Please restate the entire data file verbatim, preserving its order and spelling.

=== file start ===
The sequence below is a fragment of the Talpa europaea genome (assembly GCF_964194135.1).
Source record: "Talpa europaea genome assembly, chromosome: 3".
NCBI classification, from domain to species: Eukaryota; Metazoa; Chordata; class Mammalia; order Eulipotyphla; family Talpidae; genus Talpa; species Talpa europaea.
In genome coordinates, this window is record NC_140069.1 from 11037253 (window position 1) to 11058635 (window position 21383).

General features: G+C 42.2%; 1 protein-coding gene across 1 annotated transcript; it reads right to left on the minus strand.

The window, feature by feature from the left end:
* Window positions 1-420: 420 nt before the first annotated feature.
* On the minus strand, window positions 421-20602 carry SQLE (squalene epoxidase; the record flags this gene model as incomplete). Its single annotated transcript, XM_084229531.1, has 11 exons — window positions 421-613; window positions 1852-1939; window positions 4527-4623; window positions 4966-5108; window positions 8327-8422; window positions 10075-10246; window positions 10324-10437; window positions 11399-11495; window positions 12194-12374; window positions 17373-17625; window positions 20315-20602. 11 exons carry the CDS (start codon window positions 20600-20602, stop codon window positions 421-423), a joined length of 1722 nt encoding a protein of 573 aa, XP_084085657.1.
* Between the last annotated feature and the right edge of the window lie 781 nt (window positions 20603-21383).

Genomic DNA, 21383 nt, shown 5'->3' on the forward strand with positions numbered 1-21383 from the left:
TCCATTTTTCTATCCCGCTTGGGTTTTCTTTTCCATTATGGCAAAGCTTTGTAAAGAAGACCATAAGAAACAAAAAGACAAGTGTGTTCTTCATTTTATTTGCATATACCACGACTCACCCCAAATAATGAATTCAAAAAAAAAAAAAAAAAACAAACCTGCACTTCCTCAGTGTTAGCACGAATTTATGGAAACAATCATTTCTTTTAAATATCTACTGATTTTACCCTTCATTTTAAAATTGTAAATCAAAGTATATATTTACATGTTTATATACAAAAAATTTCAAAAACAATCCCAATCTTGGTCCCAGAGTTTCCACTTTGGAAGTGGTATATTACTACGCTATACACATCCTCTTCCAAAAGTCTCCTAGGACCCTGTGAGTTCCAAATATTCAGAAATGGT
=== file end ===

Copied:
The sequence below is a fragment of the Talpa europaea genome (assembly GCF_964194135.1).
Source record: "Talpa europaea genome assembly, chromosome: 3".
NCBI classification, from domain to species: Eukaryota; Metazoa; Chordata; class Mammalia; order Eulipotyphla; family Talpidae; genus Talpa; species Talpa europaea.
In genome coordinates, this window is record NC_140069.1 from 11037253 (window position 1) to 11058635 (window position 21383).

General features: G+C 42.2%; 1 protein-coding gene across 1 annotated transcript; it reads right to left on the minus strand.

The window, feature by feature from the left end:
* Window positions 1-420: 420 nt before the first annotated feature.
* On the minus strand, window positions 421-20602 carry SQLE (squalene epoxidase; the record flags this gene model as incomplete). Its single annotated transcript, XM_084229531.1, has 11 exons — window positions 421-613; window positions 1852-1939; window positions 4527-4623; window positions 4966-5108; window positions 8327-8422; window positions 10075-10246; window positions 10324-10437; window positions 11399-11495; window positions 12194-12374; window positions 17373-17625; window positions 20315-20602. 11 exons carry the CDS (start codon window positions 20600-20602, stop codon window positions 421-423), a joined length of 1722 nt encoding a protein of 573 aa, XP_084085657.1.
* Between the last annotated feature and the right edge of the window lie 781 nt (window positions 20603-21383).

Genomic DNA, 21383 nt, shown 5'->3' on the forward strand with positions numbered 1-21383 from the left:
TCCATTTTTCTATCCCGCTTGGGTTTTCTTTTCCATTATGGCAAAGCTTTGTAAAGAAGACCATAAGAAACAAAAAGACAAGTGTGTTCTTCATTTTATTTGCATATACCACGACTCACCCCAAATAATGAATTCAAAAAAAAAAAAAAAAAACAAACCTGCACTTCCTCAGTGTTAGCACGAATTTATGGAAACAATCATTTCTTTTAAATATCTACTGATTTTACCCTTCATTTTAAAATTGTAAATCAAAGTATATATTTACATGTTTATATACAAAAAATTTCAAAAACAATCCCAATCTTGGTCCCAGAGTTTCCACTTTGGAAGTGGTATATTACTACGCTATACACATCCTCTTCCAAAAGTCTCCTAGGACCCTGTGAGTTCCAAATATTCAGAAATGGT